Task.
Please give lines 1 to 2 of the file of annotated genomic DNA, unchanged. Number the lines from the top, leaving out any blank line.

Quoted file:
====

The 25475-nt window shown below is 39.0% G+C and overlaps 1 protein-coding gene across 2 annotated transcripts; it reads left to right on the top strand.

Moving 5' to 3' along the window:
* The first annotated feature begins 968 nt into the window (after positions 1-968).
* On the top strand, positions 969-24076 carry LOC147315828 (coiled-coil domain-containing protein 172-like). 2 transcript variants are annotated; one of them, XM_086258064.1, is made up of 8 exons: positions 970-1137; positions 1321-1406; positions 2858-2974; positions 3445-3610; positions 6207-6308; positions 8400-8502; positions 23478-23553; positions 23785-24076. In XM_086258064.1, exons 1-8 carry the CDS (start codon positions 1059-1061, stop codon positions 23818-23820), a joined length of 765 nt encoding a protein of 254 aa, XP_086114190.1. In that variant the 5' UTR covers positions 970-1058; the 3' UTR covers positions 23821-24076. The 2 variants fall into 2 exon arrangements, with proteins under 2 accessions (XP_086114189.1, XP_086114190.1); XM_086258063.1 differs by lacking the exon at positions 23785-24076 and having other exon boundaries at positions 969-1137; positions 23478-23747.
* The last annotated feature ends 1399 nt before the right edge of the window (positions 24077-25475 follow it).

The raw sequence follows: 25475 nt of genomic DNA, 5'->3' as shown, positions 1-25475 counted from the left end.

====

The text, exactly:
The 25475-nt window shown below is 39.0% G+C and overlaps 1 protein-coding gene across 2 annotated transcripts; it reads left to right on the top strand.

Moving 5' to 3' along the window: